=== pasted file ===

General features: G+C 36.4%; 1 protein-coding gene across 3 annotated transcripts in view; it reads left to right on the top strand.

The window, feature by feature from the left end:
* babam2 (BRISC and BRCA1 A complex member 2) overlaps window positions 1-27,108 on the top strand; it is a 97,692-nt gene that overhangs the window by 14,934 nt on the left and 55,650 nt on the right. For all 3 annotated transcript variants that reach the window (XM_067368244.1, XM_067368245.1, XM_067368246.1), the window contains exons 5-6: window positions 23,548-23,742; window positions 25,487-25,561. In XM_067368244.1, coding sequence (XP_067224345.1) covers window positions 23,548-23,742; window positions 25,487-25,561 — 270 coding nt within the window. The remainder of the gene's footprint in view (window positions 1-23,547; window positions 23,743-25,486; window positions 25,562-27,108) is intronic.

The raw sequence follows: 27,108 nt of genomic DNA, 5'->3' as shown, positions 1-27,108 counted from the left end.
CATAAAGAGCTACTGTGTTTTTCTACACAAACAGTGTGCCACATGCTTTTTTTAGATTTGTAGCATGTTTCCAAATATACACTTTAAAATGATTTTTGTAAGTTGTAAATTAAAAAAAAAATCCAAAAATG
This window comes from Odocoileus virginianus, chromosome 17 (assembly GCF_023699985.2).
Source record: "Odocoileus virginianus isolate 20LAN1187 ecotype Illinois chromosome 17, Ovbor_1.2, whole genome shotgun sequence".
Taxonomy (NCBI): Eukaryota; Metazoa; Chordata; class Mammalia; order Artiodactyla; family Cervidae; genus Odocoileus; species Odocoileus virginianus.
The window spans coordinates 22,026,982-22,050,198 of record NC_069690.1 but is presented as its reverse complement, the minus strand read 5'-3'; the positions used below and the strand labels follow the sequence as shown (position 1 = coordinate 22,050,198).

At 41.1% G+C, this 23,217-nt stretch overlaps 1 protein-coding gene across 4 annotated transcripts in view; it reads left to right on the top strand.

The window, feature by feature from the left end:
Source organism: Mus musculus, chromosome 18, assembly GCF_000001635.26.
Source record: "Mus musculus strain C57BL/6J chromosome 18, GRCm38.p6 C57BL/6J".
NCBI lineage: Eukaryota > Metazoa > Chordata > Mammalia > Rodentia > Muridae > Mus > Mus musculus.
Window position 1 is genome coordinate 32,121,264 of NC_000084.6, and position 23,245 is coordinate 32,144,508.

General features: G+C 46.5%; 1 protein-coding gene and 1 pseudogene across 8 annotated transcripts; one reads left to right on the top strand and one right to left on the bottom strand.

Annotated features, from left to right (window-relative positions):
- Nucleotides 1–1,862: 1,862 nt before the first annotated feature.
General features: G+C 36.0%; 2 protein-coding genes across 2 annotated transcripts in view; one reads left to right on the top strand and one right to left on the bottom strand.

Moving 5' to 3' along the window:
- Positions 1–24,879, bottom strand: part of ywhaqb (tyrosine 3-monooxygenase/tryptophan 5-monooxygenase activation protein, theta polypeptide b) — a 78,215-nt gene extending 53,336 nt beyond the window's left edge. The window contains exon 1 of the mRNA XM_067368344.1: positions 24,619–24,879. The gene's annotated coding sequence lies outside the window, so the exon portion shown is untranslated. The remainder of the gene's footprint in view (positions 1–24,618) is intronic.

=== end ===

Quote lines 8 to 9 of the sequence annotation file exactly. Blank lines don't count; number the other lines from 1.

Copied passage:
Taxonomy (NCBI): Eukaryota; Metazoa; Chordata; class Mammalia; order Artiodactyla; family Cervidae; genus Odocoileus; species Odocoileus virginianus.
The window spans coordinates 22,026,982-22,050,198 of record NC_069690.1 but is presented as its reverse complement, the minus strand read 5'-3'; the positions used below and the strand labels follow the sequence as shown (position 1 = coordinate 22,050,198).